The Pro-Am events of the Volvo Ocean Race are meant to be a fun way for passengers to try sailing a Volvo Open 70. Blogger Bruce Gain learns that for PUMA skipper Ken Read, racing is racing.
We were beating up in a nice 20-plus knot wind off the coast of Lorient, France, this weekend when Ken Read, PUMA Ocean Racing’s skipper, asked me if I’d like to steer. I thought, Did he really just ask that? In my head, I responded “hell yeah, I want to steer this thing, what kind of question is that?” But out loud, I accepted the invite as politely and calmly as I could.
Sailing World's Dave Reed keeps a low profile on Artemis Racing's AC45.
Sailing World editor Dave Reed scores a ride on board Artemis for their series-winning match race against Team Energy, and after weeks of anticipation, it's over in a matter of minutes.
After Artemis Racing handed France’s Energy Team its second match-race trouncing of the day in the opening matches of the America’s Cup World Series Newport, mathematically securing the circuit’s match-race title, Artemis skipper Terry Hutchinson exhaled deeply, releasing pent-up anxiety, and then quietly addressed his teammates, Sean Clarkson, Thierry Fouchier, Andy Feathers, and Julien Cressant.
“Not my finest day,” he confessed. “But great job every one.”
After a winter's worth of Saturdays and about a hundred sheets of sandpaper, the Sled is ready to splash.
Have you been eagerly following this Tough Sledding series? Were you beginning to wonder what became of my boat project?
My radio silence in recent weeks could indicate that I've fizzled out, put down my sandpaper, and left the Thistle partially refinished in Mom's garage. And I'll admit, I had my doubts—especially as Memorial Day passed, the lawn needed mowing, and there was that crib to assemble.
Groupama’s Franck Cammas hasn't declared victory in the 2011-'12 Volvo Ocean Race just yet.
Groupama is the likely favorite to win the Volvo Ocean Race in early July with a current 23-point lead over second-place PUMA--but Franck Cammas is hardly ready to declare victory just yet. The French skipper says many things could still go wrong before he and Groupama become the second French skipper and team, respectively, to take the trophy since the first around-the-world race (the Whitbread Round the World Yacht Race) began in 1974.
Tim Zimmermann rediscovers the extraordinary marine habitat of Little Bahama Bank.
Every once in a while you discover something special. Recently, I had occasion to spend 10 days on the Little Bahama Bank. I wasn't there to explore the Bank itself--I was there to learn about marine mammal research--which perhaps allowed the Bank to sneak up on me a bit. But regardless of my focus, by the time I hit the dock again in West Palm Beach, I had learned something important: The Little Bahama Bank is one of the most extraordinary habitats I have ever seen, and perfectly suited to exploration by boat.
A first-time big boat tactician discovers that it's not nearly as easy or as much fun when everyone else is expecting you to make the right calls.
A few years ago, a veteran America’s Cup headsail trimmer told me that he’d never really aspired to move any further back in the boat. He liked, he said, being in the engine room. It was a great quote and part of me understood exactly what he was saying.
But there was another part of me that didn’t completely buy it, and wondered if that was simply his rationalization for the fact that he’d found a niche where he could make a good living and that the risk/reward ratio in an attempt to move into the afterguard simply wasn’t promising.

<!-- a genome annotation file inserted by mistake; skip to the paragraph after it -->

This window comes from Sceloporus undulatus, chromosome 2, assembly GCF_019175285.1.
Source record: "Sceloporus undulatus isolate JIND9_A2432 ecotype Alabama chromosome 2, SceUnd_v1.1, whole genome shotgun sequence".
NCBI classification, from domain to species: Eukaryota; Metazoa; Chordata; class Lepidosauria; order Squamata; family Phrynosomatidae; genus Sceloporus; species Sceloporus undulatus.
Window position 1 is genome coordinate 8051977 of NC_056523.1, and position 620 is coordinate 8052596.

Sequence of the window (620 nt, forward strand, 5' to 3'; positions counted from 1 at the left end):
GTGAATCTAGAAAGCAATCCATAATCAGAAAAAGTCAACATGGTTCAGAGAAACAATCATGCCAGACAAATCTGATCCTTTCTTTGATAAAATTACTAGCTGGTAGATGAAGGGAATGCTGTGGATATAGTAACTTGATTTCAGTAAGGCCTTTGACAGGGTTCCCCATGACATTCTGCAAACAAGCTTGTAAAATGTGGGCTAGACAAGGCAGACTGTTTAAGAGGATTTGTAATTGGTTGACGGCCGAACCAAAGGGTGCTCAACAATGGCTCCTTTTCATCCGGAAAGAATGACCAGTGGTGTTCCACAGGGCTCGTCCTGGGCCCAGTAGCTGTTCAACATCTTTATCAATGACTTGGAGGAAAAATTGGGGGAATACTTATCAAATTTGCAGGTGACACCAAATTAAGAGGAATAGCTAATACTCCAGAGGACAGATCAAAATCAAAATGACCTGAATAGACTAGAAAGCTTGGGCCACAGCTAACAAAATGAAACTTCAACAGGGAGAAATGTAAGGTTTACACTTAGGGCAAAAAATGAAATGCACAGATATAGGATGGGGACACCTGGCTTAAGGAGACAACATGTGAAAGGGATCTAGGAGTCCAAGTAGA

Inconsistency leads Max Bulger's team on Oman Air at Act 3 of the Extreme Sailing Series to quote Ricky Bobby more times than they can count.
You didn’t need to be on board an Extreme 40 for the first three days of this event to figure out it’s been an emotional rollercoaster. The Series, and sailboat racing in general, is often like that. But it’s usually like a high-tech, shiny, new rollercoaster: fast as a bat out of hell and makes your stomach drop, but in a way you can somewhat anticipate.
Max Bulger reports back from the action on the first day of Act 3 of the Extreme Sailing in Istanbul. Is wearing a Celtics jersey enough to win races?
Act 3 has arrived: Our team, boatbuilders, and containers all made it to Istanbul (relatively) intact. After a couple days of snapping everything together and knocking the rust off on the water, we have six races in the shadows of the Blue Mosque under our belts. As always with this fleet, things are happening quickly. It’s out of the frying pan that is the unpacking circus (not made easier by the rainstorm and lack of light that dominated our clean-up in Qingdao) and into the fire of racing.
For Alessandro di Benedetto, who spent nearly 270 days sailing non-stop around the world in a 21-foot boat, the cabin of the Open 60 monohull he'll use for the 2012-'13 Vendée Globe will seem quite spacious.
Many say Alessandro di Benedetto already scaled sailing's toughest peak when he took a 21-foot boat around the world, non-stop, in 269 days. But just to be sure, he's planning to sail in the 2012-'13 Vendée Globe.
Alessandro di Benedetto has never raced in a major regatta. Yet, he is on the short list of competitors scheduled to take part in the Mount Everest of sailing competitions, the 2012-’13 Vendée Globe, the only singlehanded, non-stop, around-the-world race.
No one who saw Ronnie Simpson lying in the burn ward after being almost killed in Iraq would have believed that, 8 years later, the 27-year-old would be pursuing a singlehanded ocean racing career.
Ronnie Simpson is not the sort of person to leave anything unfinished. A Marine vet, who was wounded and almost killed in Iraq in 2004, Simpson abandoned a soul-sucking suburban life in 2007 and turned to sailing for salvation.